USA-based groups Baxter and Chiron have won contracts to supply the UK government with around 3.5 million doses of H5N1 vaccine, in order to help strengthen the country’s defences against a potential pandemic outbreak of bird flu.

Announcing the contracts - worth £33 million - at a special meeting of European ministers in Vienna on Friday, UK Health Minister Rosie Winterton said: “Building a stockpile will allow us to carry out more research and [the vaccine] could be offered as a possible first-line defence for National Health Service workers whilst the exact vaccines to match the pandemic flu strain is manufactured. In addition, this is in addition to placing sleeping contract for 120 million doses of pandemic vaccines, which will ensure access to the vaccines once it is developed.”

The H5N1 strain of bird flu has already claimed the lives of at least 92 people and has infected many more since its re-emergence in 2003. Although, so far, it has primarily been birds in Asia that have been affected, the virus has already crossed the borders of Europe - the latest possible outbreak currently being investigated in turkeys at a farm in France. Experts fear that the virus will mutate to become easily transmissible from person to person, an event that would almost certainly fuel a pandemic outbreak and, potentially, cause hundreds of thousands of deaths around the globe.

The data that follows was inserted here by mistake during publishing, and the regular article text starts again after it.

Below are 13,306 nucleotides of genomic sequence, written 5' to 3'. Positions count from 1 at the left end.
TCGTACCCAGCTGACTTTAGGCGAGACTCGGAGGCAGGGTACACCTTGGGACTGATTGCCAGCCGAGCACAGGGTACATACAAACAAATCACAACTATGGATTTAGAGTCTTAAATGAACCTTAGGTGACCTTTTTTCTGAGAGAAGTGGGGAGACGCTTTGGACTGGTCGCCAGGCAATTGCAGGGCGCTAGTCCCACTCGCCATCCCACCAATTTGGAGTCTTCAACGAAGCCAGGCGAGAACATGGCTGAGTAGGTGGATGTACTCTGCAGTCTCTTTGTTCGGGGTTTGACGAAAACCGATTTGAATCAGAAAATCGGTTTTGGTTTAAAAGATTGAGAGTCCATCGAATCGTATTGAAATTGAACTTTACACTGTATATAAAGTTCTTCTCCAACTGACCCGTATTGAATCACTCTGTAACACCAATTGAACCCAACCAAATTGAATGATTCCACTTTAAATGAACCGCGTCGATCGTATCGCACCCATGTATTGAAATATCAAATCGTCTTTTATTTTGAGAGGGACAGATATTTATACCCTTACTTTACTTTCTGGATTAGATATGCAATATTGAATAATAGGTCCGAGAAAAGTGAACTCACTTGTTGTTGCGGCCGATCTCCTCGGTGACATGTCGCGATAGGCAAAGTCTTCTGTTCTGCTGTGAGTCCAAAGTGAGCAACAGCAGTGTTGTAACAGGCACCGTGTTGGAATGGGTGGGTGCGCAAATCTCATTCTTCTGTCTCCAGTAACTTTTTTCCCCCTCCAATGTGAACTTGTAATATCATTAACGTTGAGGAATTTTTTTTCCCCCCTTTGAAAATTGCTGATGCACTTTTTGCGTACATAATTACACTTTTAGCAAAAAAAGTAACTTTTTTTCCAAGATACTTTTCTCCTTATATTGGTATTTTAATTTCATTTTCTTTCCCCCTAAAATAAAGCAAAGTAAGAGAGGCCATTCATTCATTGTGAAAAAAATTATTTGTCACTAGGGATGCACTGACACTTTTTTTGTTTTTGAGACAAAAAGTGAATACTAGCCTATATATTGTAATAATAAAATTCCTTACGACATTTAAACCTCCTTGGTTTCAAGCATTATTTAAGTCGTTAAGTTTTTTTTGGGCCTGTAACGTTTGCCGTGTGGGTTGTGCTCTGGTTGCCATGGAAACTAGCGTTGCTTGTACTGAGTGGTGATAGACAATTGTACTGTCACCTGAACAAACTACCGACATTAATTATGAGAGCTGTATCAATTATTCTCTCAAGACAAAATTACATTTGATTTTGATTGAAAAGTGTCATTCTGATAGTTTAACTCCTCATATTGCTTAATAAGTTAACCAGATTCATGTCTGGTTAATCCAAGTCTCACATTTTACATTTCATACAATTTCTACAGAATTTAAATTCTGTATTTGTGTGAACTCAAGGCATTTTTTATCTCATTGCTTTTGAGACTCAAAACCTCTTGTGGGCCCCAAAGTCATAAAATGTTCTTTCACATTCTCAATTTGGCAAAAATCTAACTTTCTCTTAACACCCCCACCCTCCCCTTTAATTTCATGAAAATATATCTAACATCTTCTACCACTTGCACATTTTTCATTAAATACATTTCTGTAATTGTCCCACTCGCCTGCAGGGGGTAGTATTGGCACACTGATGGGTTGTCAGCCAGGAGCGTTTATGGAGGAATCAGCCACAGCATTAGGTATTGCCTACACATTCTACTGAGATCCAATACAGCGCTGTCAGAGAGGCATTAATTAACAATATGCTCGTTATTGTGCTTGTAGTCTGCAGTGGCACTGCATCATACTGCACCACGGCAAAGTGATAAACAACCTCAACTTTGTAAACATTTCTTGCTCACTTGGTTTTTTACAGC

Chiron, which is in the process of being taken over by Swiss drug major Novartis, has recently filed an application with the European Medicines Agency for a ‘mock-up vaccine’ before the outbreak of a pandemic, which allows for the actual strain responsible, once identified at the time of the outbreak, to be incorporated into the core dossier.

The group also has a contract to supply the US government with pre-pandemic influenza vaccine for its stockpile, and has just received an extension to complete this order. The company says it now expects to complete production of around 70% of the US government’s order at its Liverpool plant in the UK before March, when it will break from manufacture temporarily to focus on making its seasonal flu vaccine, Fluvirin.

Meanwhile, the company announced that, subject to the closing of its acquisition by Novartis, German drugmaker Schering AG intends to exercise an option to buy back or lease Chiron’s Betaseron (interferon beta-1b) manufacturing assets. Betaseron, global sales of which rose 12% to 240 million euros ($286m) in the fourth quarter of 2005 despite mounting competition, is approved for relapsing forms of multiple sclerosis, and has recently been filed with US regulators by Schering’s subsidiary Berlex for the treatment of early forms of the illness.